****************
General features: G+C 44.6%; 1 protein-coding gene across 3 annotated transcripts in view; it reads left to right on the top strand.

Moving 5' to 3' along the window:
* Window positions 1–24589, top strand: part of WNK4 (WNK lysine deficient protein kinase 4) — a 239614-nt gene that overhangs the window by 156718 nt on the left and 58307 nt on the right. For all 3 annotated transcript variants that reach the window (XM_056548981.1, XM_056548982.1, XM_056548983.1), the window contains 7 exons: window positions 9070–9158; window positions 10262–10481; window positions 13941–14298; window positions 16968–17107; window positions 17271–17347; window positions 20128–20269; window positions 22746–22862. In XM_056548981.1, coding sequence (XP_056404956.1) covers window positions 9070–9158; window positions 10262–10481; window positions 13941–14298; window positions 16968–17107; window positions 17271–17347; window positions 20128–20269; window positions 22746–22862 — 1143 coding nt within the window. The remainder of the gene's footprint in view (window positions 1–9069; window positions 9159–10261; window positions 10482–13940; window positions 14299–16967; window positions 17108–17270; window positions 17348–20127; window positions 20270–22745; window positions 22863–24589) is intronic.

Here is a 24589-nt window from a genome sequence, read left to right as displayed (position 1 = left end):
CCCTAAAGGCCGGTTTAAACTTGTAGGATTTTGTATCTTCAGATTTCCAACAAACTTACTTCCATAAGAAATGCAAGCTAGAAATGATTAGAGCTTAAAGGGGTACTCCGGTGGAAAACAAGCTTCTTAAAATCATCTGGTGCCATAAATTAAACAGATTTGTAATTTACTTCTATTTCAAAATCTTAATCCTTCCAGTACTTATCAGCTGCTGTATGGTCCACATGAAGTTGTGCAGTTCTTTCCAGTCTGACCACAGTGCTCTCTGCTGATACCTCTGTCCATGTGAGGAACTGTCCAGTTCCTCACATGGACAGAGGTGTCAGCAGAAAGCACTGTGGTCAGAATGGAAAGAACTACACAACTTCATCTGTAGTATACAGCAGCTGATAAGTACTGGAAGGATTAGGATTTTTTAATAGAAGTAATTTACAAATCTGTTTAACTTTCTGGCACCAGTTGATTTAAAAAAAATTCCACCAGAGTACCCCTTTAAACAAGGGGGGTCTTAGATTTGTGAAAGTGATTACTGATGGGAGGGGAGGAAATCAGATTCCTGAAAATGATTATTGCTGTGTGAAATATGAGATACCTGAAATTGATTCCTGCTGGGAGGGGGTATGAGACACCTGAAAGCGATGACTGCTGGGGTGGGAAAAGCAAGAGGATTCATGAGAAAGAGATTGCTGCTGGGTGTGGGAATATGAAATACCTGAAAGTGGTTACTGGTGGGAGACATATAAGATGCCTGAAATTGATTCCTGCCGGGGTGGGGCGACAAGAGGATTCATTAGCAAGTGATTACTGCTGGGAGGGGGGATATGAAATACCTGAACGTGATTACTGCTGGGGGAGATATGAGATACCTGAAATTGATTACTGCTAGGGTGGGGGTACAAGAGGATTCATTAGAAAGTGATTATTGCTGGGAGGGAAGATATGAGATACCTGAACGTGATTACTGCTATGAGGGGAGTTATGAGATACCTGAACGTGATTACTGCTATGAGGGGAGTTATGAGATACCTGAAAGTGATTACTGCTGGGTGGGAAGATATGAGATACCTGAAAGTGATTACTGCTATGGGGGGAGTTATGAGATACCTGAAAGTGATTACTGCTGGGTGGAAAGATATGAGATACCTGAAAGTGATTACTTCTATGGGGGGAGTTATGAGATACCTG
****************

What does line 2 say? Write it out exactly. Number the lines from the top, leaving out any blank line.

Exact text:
Moving 5' to 3' along the window: